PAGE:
Yes, Western astrology uses the tropical zodiac. And Tauruses never believe in astrology. :wink: I believe traditional Vietnamese culture used the Chinese system of dividing the sky into 28 lunar mansions, and the 12-year cycle of Jupiter through the zodiac to give us the 12 animals. I don't understand what flying saucers have to do with Vietnamese skylore, nor what connection you have to Vietnam.
May all beings be happy, peaceful, and free.

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Re: APOD: NGC 2683: Edge On Spiral Galaxy (2014 Feb 05)

Post by Chris Peterson » Wed Feb 05, 2014 8:32 pm

FloridaMike wrote:If we can detect a bar in our own galay which is almost perfectly edge-on why is it hard to tell if near edge-on NGC 2683 has a bar?
Keep in mind that being barred isn't a binary option. There are galaxies that are obviously barred, there are galaxies that are obviously unbarred, and there is a range in between- including a region where it's pretty arbitrary what classification to apply.
Chris

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Re: APOD: NGC 2683: Edge On Spiral Galaxy (2014 Feb 05)

Post by Chris Peterson » Wed Feb 05, 2014 8:34 pm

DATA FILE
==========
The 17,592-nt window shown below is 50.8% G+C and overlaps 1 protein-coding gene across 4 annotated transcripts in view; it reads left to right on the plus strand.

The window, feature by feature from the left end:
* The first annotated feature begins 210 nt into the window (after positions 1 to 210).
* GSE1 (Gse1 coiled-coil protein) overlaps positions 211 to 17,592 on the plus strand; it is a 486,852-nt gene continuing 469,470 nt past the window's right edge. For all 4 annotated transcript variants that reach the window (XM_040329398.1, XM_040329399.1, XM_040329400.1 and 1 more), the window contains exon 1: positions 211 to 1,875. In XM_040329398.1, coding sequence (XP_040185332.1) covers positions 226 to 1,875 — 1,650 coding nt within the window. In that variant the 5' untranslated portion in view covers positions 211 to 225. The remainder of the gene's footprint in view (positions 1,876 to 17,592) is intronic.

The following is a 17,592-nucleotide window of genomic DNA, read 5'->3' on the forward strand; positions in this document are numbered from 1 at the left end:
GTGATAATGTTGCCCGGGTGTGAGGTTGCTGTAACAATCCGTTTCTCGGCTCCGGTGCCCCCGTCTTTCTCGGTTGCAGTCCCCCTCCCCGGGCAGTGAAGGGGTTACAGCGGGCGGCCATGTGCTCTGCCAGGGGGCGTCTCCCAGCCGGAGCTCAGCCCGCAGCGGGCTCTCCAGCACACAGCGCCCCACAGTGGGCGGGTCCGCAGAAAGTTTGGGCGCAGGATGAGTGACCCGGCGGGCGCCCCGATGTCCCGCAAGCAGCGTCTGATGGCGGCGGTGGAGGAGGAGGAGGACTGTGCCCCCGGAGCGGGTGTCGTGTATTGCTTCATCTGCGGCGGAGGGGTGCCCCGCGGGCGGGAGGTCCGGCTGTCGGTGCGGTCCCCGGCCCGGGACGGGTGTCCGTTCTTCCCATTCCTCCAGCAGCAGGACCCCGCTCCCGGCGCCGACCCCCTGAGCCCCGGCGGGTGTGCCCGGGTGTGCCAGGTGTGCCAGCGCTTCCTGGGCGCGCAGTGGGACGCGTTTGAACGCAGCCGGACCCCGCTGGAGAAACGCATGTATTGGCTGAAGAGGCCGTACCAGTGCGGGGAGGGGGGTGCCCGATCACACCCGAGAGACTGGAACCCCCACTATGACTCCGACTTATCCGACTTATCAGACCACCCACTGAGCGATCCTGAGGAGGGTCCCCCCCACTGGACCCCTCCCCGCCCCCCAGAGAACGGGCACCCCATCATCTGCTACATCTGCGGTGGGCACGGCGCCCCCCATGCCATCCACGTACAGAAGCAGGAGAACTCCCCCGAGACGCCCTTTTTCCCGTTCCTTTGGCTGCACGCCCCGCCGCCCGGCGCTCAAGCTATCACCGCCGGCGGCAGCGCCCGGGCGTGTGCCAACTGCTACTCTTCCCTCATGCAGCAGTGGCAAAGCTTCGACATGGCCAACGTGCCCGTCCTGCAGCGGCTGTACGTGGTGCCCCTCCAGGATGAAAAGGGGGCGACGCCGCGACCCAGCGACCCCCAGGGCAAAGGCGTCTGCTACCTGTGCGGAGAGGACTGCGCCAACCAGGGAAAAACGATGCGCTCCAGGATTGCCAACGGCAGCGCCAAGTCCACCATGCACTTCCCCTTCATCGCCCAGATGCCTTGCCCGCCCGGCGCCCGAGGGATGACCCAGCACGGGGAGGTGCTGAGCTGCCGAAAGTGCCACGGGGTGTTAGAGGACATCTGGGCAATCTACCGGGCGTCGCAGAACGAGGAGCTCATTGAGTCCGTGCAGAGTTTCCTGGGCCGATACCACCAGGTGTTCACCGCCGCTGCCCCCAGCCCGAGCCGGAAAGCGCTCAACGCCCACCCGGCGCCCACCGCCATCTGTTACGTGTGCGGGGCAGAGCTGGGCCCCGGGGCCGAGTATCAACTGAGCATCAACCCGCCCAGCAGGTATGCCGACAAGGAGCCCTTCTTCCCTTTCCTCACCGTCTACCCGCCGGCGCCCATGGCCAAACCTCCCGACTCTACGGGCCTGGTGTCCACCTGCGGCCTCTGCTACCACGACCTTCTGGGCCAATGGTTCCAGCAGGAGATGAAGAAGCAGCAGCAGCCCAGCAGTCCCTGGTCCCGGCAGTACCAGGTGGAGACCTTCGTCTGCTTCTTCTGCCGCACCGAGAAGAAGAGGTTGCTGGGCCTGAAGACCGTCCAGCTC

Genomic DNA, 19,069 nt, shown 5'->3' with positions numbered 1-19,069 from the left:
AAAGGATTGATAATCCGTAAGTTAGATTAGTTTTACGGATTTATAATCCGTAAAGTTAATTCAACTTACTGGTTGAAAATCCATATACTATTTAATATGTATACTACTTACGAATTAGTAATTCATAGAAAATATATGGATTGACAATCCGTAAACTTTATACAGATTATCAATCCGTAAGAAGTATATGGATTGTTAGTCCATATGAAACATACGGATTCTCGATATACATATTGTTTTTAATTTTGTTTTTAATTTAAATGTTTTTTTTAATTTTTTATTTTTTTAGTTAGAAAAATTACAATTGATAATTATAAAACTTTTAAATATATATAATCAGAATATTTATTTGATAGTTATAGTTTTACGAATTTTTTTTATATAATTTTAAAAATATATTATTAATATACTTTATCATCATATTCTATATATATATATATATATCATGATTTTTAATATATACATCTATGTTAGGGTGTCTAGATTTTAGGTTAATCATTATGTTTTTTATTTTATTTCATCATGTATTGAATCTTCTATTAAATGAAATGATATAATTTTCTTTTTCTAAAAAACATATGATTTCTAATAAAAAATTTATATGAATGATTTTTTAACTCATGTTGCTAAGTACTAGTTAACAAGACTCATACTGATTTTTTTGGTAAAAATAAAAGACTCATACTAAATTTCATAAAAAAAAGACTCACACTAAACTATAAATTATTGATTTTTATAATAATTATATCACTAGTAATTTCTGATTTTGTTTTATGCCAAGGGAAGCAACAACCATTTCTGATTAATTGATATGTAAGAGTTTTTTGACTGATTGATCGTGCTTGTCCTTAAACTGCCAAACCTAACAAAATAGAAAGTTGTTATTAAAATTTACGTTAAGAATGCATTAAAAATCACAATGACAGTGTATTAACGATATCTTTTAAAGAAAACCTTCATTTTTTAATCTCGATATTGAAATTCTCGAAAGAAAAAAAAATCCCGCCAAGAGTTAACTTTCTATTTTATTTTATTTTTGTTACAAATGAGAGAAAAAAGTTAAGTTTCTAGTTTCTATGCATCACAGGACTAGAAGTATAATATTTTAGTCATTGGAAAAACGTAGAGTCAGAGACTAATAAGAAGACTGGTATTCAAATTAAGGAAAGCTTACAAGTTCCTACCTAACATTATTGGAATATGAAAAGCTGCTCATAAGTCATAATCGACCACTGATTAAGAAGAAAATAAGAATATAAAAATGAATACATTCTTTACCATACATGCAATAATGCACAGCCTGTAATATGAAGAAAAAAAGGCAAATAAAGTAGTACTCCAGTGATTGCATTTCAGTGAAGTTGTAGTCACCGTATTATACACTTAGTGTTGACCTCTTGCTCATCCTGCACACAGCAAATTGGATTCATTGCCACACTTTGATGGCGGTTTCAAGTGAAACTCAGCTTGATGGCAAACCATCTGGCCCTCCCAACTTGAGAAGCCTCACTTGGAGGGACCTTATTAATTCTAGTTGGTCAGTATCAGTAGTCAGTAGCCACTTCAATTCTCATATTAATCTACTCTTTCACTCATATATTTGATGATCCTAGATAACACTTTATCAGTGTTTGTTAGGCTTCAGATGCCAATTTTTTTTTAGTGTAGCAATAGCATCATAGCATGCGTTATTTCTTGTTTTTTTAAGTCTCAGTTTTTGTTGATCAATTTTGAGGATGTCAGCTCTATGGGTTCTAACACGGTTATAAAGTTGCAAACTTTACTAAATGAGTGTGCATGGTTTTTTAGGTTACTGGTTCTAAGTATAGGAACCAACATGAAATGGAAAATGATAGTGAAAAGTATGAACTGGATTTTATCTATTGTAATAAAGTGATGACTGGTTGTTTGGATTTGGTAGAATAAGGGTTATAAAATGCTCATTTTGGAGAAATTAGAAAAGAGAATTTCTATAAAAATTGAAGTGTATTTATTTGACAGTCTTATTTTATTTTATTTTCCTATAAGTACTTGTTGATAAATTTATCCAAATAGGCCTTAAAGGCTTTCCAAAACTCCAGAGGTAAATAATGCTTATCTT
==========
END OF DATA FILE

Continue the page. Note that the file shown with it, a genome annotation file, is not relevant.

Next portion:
Tumbleweed wrote:
Tumbleweed wrote:A very slow clockwise tumble to this galaxy.
P.S. Comparing the mass of the galaxy, the rate of tumble, and the deflection of the leading and trailing edges will give the density of the medium the galaxy is tumbling in. Mathematicians, do your stuff.
Galaxies move in the intergalactic medium, which is far too tenuous to have any effect on the motion of any part of any galaxy. So there's nothing to see along the edges, and galaxies don't tumble at all.
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Re: APOD: NGC 2683: Edge On Spiral Galaxy (2014 Feb 05)

Post by FloridaMike » Wed Feb 05, 2014 8:49 pm

To a tumbleweed, the entire universe tumbles....
Certainty is an emotion. So follow your spindle neurons.

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Re: APOD: NGC 2683: Edge On Spiral Galaxy (2014 Feb 05)

Post by Nitpicker » Wed Feb 05, 2014 8:49 pm

geckzilla wrote:Yes, what Art said, and for galaxies like NGC 2683 the stars stop becoming measurable when they blob together. If you can figure out what isovelocity contours and kinematics are you might be able to understand the paper linked to in the APOD description. Hmm, what are these mystical and arcane words? Astronomers are a little magical.
I haven't looked at the paper, but "isovelocity contours" sounds like redundant nomenclature. Contours of a velocity component are, by definition, iso-velocities, but maybe they are talking about velocity vector-potential, aka streamlines, showing the direction of motion (I'm probably wrong about what they are talking about). Kinematics is merely the study/description of motion without respect to the forces causing the motion. It is a general term.

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Post by BDanielMayfield » Thu Feb 06, 2014 12:25 am

geckzilla wrote: ... you might be able to understand the paper linked to in the APOD description. Hmm, what are these mystical and arcane words?